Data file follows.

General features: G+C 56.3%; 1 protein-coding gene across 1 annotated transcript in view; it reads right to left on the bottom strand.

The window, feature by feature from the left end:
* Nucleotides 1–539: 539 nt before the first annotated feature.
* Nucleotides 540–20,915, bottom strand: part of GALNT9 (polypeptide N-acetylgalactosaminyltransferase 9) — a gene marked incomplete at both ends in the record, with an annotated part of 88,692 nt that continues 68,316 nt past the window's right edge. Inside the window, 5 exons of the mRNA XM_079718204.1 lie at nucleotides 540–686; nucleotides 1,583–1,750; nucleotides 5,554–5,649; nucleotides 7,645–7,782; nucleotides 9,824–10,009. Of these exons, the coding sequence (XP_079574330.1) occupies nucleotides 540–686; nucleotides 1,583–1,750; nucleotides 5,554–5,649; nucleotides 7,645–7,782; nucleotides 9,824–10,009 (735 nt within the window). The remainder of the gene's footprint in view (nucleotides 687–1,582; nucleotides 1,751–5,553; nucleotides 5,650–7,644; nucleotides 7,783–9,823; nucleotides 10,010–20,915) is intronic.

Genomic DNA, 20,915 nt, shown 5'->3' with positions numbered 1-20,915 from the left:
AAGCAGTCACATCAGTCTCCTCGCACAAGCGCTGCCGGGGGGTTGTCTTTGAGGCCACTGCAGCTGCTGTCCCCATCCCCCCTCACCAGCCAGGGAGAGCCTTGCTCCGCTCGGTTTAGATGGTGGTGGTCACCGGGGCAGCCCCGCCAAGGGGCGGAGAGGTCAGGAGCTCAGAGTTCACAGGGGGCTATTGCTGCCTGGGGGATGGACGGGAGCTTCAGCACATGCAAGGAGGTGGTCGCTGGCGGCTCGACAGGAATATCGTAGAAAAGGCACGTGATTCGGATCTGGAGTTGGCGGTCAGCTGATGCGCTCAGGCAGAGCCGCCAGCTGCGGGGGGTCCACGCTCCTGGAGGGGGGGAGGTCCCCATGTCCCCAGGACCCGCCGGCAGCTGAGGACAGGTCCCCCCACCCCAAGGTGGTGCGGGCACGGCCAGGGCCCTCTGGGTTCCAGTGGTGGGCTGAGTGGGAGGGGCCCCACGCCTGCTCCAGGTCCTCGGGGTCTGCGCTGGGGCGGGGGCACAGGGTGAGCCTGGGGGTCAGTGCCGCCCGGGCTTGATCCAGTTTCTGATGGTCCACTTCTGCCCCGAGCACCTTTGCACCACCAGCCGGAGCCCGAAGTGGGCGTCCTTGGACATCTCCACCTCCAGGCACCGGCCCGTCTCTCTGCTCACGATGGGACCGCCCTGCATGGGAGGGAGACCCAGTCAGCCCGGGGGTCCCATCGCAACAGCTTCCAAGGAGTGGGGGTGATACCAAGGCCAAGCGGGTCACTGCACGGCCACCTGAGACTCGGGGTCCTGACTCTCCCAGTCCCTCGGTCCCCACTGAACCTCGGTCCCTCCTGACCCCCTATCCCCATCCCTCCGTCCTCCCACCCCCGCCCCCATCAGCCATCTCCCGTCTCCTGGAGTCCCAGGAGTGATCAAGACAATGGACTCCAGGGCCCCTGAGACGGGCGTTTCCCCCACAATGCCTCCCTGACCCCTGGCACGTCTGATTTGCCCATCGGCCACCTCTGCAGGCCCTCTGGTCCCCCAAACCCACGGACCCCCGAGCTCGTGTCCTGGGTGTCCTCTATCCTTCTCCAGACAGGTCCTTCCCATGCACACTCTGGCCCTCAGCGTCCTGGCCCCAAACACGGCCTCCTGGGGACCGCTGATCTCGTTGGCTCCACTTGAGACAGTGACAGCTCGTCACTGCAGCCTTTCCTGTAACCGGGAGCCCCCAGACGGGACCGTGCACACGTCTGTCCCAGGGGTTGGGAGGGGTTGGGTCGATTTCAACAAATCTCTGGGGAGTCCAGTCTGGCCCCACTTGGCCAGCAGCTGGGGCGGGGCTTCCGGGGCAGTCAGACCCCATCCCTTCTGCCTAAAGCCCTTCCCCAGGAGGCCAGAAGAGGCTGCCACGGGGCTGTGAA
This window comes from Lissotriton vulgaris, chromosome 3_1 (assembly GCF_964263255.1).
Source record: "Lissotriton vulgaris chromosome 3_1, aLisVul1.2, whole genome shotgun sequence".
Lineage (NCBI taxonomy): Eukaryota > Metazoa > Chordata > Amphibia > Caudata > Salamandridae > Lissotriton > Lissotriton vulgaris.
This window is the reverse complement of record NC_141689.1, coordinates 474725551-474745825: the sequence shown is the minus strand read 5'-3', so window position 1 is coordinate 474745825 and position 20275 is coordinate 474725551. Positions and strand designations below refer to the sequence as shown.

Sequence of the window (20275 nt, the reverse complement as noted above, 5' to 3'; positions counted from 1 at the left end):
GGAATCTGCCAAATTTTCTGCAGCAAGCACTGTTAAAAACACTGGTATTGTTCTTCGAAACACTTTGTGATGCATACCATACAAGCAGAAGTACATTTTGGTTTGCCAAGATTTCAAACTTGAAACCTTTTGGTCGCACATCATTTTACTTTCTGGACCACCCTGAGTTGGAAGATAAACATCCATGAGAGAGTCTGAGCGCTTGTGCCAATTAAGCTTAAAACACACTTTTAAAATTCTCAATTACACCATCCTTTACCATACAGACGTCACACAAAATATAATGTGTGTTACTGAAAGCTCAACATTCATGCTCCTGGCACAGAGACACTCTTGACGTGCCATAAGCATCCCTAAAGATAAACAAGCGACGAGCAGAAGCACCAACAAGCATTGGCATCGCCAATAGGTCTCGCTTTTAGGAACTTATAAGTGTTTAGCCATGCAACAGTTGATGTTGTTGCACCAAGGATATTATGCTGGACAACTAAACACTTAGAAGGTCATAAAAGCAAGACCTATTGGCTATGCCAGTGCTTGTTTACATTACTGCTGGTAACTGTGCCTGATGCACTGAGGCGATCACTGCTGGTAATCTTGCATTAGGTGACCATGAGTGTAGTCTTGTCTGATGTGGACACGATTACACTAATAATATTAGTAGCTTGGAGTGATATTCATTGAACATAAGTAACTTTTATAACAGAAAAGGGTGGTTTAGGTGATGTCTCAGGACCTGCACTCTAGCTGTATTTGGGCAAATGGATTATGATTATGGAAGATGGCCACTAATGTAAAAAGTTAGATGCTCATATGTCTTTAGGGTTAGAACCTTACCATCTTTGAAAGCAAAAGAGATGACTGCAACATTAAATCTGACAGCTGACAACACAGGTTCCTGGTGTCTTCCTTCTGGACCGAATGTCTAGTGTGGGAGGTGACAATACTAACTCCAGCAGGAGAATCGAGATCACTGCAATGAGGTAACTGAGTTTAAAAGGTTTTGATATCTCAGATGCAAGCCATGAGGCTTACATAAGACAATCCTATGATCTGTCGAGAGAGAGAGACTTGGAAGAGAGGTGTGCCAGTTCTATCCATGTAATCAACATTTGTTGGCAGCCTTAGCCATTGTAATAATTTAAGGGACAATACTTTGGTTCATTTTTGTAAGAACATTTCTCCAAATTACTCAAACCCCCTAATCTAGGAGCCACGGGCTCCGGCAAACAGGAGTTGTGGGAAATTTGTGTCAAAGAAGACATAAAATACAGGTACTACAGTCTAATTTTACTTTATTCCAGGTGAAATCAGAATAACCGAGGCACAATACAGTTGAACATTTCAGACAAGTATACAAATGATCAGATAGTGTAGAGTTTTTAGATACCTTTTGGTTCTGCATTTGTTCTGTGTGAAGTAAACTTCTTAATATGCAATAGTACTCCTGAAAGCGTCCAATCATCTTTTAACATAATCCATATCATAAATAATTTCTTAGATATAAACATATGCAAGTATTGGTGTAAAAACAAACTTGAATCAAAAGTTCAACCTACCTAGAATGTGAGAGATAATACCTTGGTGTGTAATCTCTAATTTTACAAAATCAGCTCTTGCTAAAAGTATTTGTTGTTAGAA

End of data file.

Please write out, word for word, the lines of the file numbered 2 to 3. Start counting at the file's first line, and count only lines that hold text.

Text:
The window, feature by feature from the left end:
* Nucleotides 1–539: 539 nt before the first annotated feature.